Take the 2-minute tour ×
Stack Overflow is a question and answer site for professional and enthusiast programmers. It's 100% free, no registration required.

Why does the following not interpret the two chars as a group of 16 bits?

char c[2];
c[0] = 2;
c[1]= 2;
short a = short(c[0]);

I'd like two read the array as all 16 bits together? What is the fastest (latency) way to do this?

share|improve this question
C or C++? Pick one. –  Lightning Racis in Obrit Jul 10 '14 at 23:07
@LightnessRacesinOrbit changed it to C++ only. –  user3811839 Jul 10 '14 at 23:43

5 Answers 5

You have to write into the actual short. You can do it like this:

short a;
unsigned char * p = reinterpret_cast<unsigned char *>(&a);

p[0] = 2;
p[1] = 2;
share|improve this answer
Why do we not have "short" inside the reinterpret_cast brackets? unsigned char * p = reinterpret_cast<unsigned short *>(&a);? –  user3811839 Jul 10 '14 at 23:45
@user3811839: Why? &a is already a short *. What we wanted was to get access at the individual bytes making up the short. –  Kerrek SB Jul 10 '14 at 23:49
I understand that :) I thought the type inside the angled brackets was supposed to be your "destination type" (ie short in this case)? –  user3811839 Jul 11 '14 at 8:27

The most portable way to get whatever the native byte ordering of the machine is:

char c[] = { whatever, from whatever source };
short s;
memcpy(&s, c + offset, sizeof (short));

Most optimizing compilers will turn this into the equivalent of

short s = *(short*)(c + offset); // C-style cast, equivalent to C++ reinterpret_cast

(which is just a single typically 16-bit memory access, extremely fast)

with the important distinction that the compiler is aware of the aliasing, no language rules are violated. The compiler also will do whatever is needful to handle alignment on architectures where that is important.

Portable code for specific byte ordering is even simpler:

short s = (c[offset + 1] << 8) | (uint8_t)c[offset]; // little-endian
short s = (c[offset] << 8) | (uint8_t)c[offset + 1]; // big-endian

and when the specified byte order matches the machine, the optimizer will again (with very high likelihood) generate the single 16-bit access instruction.

share|improve this answer
Recommend char c[] --> char c[sizeof (short)]. –  chux Jul 10 '14 at 23:20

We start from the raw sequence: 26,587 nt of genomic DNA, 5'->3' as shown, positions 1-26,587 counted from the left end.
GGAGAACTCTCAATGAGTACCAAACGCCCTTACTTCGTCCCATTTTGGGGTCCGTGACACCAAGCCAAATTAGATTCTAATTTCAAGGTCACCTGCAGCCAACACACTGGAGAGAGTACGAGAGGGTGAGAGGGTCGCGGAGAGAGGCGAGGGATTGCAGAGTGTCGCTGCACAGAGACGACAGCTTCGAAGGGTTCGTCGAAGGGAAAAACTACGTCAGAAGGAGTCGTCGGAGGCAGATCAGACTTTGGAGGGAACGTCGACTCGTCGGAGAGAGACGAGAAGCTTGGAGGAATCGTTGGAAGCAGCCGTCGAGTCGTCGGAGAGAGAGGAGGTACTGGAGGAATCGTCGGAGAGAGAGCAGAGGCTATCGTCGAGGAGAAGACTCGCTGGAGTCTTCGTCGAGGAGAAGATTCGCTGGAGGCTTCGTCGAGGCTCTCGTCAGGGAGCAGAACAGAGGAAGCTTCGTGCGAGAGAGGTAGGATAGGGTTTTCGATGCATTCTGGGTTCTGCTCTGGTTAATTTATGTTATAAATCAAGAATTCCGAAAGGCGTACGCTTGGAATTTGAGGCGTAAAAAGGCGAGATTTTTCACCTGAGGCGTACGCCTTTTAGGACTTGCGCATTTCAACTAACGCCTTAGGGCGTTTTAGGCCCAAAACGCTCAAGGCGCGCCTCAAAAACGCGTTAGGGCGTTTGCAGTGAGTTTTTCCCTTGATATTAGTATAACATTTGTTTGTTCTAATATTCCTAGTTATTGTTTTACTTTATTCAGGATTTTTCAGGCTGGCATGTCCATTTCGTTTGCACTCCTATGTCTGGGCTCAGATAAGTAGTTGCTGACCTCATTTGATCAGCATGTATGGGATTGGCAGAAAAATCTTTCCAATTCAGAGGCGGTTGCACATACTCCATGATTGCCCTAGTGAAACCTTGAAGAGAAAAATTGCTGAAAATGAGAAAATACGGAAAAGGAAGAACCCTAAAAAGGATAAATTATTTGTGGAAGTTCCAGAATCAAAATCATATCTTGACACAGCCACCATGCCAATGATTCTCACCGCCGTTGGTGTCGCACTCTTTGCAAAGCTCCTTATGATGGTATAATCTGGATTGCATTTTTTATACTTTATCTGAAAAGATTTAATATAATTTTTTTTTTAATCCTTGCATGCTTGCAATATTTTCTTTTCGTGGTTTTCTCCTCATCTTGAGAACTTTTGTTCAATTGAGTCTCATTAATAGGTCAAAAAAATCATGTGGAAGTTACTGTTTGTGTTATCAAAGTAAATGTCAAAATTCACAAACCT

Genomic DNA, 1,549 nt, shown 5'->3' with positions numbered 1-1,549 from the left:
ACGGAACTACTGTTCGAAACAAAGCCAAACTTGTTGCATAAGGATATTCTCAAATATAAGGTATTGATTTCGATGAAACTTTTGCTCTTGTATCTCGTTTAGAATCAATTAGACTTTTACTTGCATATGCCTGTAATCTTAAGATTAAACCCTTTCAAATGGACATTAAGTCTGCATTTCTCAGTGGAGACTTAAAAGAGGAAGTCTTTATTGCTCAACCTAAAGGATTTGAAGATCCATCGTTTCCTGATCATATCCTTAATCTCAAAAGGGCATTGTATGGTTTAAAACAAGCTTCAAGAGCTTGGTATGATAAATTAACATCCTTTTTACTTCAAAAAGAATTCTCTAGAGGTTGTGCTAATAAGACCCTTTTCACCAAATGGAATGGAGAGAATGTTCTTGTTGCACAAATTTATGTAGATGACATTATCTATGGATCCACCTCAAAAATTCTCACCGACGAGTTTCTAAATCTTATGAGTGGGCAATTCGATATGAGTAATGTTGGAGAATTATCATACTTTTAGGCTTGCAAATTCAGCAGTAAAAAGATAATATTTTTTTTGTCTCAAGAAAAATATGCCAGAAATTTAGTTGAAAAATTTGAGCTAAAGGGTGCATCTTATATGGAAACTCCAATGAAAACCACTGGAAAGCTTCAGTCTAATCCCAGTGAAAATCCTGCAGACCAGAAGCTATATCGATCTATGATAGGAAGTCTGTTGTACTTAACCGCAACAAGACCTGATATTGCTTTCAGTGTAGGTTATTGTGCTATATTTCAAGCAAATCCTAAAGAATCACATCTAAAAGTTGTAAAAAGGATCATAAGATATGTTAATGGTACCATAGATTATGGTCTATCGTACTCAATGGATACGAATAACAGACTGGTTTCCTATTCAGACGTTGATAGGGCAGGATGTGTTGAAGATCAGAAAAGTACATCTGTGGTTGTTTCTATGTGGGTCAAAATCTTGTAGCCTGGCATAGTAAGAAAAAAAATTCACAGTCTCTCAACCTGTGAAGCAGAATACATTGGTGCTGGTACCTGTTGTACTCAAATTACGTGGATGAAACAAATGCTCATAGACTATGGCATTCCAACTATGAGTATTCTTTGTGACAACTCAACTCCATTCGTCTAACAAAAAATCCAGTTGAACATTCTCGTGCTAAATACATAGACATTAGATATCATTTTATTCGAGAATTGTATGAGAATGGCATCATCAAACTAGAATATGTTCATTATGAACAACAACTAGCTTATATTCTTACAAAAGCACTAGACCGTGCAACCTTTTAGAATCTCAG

@chux: I'm assuming the two elements grabbed could be a subset of the total data. –  Ben Voigt Jul 10 '14 at 23:22
What is the purpose of the "|" bitwise OR, rather than addition? –  user3811839 Jul 16 '14 at 20:30
@user3811839: This is fundamentally a bitwise operation. Place this byte in that set of bits, place the other byte in this set of bits, and use all the set bits from both. It's not a mathematical operation. You don't want carry, overflow, sign extension, or any of the other features of arithmetic operations. –  Ben Voigt Jul 16 '14 at 23:43

You're taking the first char, which is 2, and then you're transforming that single value into a short. It's too late: by the time the cast occurs your code has totally forgotten about that other char. You only fed one of them into the cast.

You have to play with pointers to pretend to the compiler that you have a single object that's 16 bits wide, and you can do that with reinterpret_cast.

share|improve this answer

Use a union! That way after you read the data into your chars, you can immediately treat that data as if it were already a short.

Depending on what you need, you may not even need to copy the short after, and just use the "short s" as is :)

    char c[2];
    short s;
c[0] = 2;
c[1] = 2;

short a = s;

In your other question, you asked why this was a problem in the first place.

When you access c[0], you're accessing a char. You'd hoped that the computer would "know" you wanted the surrounding data as well. The access of c[0] is explicitly saying that you only want to access the data in that single char.

share|improve this answer
In C++, reading from an inactive union member is undefined behavior. –  Ben Voigt Jul 16 '14 at 23:44
@BenVoigt Ty, that was interesting to read up on. Much appreciated. –  Michael Gazonda Jul 17 '14 at 0:11

Because you are only assigning the value of c[0] to a. Your last line is identical to:

short a = c[0];

One way to do what you want is to copy c[0] and c[1] using bitwise operations:

short a = (short)(c[0] + (c[1] << 8));

Note that I cast the result to (short) since gcc converts bitwise results to int.

share|improve this answer
You also need to mask or otherwise convert c[0] in case it is negative. –  Matt McNabb Jul 10 '14 at 23:18
Matt's right, the "usual integral promotions" will cause sign extension. –  Ben Voigt Jul 10 '14 at 23:19

Your Answer


By posting your answer, you agree to the privacy policy and terms of service.

Not the answer you're looking for? Browse other questions tagged or ask your own question.